As shown below, both double opt-in panels performed better than other sources, and Double Opt-in Panel A consistently delivered respondents with lower tendency toward mindless responding compared to all alternative sources. The main effect of sample source on frequency of mindless responding was significant, F=122.3, p<0.001; as was all pairwise differences between sample sources with one exception: there was no significant difference in response quality between the Hispanic Specialty Panel and the Social Media Intercept Panel. 

Incidence of Satisficing with pairwise tests of significance.jpg

The sample sources also differed in types of mindless responding. For example, the two double opt-in panels exhibited about the same frequency of conflicting answers, but respondents from Double Opt-in Panel B were significantly more likely to engage in straightlining than respondents from Double Opt-in Panel A. Although respondents from the Hispanic Intercept Panel manifested significantly more conflicting answers and straightlining than other sample sources, they were less likely to speed through the survey and on average took more time to complete the same questions than respondents from other sources. In short, survey completion time was a good proxy but not the best metric of response quality in this study.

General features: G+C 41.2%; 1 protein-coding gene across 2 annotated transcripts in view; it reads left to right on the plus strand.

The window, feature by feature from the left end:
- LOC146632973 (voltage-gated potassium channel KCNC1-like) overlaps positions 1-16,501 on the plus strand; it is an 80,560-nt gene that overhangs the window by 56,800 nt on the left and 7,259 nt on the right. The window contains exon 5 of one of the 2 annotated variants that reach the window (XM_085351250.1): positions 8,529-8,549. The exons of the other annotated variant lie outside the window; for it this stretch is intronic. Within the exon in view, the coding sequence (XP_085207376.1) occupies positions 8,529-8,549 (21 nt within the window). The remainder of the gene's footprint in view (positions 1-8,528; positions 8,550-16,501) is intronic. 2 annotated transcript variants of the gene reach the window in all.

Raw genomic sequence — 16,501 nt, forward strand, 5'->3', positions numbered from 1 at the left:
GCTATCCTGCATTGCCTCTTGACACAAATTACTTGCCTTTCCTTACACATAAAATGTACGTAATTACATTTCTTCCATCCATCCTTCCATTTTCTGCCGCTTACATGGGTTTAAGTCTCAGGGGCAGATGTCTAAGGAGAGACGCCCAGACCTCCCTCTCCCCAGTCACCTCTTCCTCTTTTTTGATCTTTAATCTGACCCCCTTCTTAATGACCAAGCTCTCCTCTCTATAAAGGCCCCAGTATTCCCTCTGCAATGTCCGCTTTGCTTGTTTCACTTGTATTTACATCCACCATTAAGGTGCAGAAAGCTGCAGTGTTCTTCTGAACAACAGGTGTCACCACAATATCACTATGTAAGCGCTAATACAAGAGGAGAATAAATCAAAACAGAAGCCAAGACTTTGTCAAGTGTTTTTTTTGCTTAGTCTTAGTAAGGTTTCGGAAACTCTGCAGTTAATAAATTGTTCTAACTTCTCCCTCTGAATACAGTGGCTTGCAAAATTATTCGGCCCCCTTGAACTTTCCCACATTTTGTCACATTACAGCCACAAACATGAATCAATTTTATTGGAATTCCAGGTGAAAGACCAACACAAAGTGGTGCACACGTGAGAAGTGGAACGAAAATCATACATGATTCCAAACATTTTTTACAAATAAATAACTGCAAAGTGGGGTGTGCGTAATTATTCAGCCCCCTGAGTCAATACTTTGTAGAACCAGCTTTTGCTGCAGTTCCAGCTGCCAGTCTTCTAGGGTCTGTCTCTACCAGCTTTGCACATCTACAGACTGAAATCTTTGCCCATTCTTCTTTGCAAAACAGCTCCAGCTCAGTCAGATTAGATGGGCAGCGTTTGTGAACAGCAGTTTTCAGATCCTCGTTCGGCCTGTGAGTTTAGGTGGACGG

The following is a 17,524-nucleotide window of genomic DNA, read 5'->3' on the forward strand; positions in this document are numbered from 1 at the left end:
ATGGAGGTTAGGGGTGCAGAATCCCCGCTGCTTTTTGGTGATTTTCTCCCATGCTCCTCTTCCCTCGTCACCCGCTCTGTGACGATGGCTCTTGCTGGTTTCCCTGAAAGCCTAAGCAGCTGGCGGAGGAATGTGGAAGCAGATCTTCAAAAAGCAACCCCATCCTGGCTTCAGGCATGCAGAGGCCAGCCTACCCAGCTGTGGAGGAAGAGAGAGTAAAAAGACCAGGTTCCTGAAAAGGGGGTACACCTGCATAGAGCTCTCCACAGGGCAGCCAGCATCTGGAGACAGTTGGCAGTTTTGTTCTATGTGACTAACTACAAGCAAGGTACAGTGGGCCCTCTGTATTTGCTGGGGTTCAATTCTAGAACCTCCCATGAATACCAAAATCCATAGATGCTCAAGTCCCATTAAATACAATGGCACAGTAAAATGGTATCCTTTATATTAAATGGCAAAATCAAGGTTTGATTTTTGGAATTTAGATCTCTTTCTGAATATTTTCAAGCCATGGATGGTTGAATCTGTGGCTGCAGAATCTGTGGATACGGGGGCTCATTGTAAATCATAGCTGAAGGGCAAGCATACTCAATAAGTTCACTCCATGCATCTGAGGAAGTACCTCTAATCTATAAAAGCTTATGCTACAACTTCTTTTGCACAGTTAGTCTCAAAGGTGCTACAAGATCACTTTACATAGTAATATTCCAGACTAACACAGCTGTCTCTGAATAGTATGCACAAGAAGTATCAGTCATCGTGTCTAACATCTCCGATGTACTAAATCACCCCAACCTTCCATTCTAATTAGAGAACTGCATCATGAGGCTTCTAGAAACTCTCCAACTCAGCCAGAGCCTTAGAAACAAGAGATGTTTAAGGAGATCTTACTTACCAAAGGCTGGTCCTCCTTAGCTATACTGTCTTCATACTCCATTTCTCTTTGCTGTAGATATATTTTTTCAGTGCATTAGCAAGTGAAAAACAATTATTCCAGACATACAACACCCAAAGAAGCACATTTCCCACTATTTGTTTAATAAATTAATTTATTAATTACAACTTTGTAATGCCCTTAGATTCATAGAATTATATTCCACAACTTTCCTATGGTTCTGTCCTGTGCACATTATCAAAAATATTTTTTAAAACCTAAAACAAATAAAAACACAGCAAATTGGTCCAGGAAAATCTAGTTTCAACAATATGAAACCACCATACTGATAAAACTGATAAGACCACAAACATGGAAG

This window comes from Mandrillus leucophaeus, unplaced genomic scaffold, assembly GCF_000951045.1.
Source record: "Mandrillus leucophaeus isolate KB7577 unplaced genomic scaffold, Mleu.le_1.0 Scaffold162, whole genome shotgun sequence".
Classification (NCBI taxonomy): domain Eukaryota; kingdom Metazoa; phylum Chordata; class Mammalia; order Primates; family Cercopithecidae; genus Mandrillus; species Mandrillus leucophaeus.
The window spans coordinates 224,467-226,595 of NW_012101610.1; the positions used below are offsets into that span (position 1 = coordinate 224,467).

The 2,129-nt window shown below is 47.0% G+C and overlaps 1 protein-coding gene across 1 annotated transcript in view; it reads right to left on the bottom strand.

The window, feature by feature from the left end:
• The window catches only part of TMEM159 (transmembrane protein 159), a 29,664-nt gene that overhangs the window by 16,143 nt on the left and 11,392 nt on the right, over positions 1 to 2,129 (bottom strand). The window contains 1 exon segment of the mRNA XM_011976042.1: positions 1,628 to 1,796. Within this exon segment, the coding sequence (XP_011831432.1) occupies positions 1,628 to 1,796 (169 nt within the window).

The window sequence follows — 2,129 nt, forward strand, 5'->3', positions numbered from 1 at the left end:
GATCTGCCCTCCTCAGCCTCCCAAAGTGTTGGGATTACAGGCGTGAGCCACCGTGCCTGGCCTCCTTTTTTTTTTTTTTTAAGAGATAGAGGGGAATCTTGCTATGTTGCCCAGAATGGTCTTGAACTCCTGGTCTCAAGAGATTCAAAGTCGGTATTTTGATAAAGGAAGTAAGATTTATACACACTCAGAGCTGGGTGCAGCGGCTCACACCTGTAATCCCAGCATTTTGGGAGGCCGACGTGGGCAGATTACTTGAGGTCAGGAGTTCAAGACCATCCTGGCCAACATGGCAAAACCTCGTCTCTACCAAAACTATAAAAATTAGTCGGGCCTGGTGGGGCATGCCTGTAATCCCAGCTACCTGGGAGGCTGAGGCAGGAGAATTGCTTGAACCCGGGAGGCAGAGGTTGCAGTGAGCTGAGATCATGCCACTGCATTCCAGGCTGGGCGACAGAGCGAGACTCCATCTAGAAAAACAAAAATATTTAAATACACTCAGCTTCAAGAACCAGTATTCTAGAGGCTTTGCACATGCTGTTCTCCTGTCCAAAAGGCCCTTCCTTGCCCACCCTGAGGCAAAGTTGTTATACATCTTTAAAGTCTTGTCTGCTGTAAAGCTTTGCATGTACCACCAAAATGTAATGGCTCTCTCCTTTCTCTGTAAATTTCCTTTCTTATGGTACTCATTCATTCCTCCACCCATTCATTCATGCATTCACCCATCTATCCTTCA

Incidence of Mindless Responding by Types x Sample Source.jpg

Controlling for Demographic Differences

Differences in response quality were evaluated across the five samples sources, before and after controlling for language of administration (English vs. Spanish) as well as available demographic and socio-economic attributes, including age, gender, race, household income, presence of children in household, home ownership, and type of home building structure. Output below from these models revealed that the superior performance of Double Opt-in Panel A was partially, but not entirely, attributable to differences in sample composition. 

Model Coef and Std Errors.jpg

Improvement in Measurement Precision

Double Opt-in Panel A was thus identified as delivering higher response quality, and was used to fill the bulk of the sample requirement. Hence, response quality could be assessed with varying ratios of sample sources, in order to demonstrate how response quality could be progressively improved if the best sample source was a small fraction, about half, or formed the bulk (80%) of the final overall sample.

Sample Composition over Field Period.jpg

Clearly, average incidence of mindless or inconsistent responding consistently declined as the best sample source progressively accounted for a greater fraction of the full survey sample:

Incidence of Satisficing over Field Period.jpg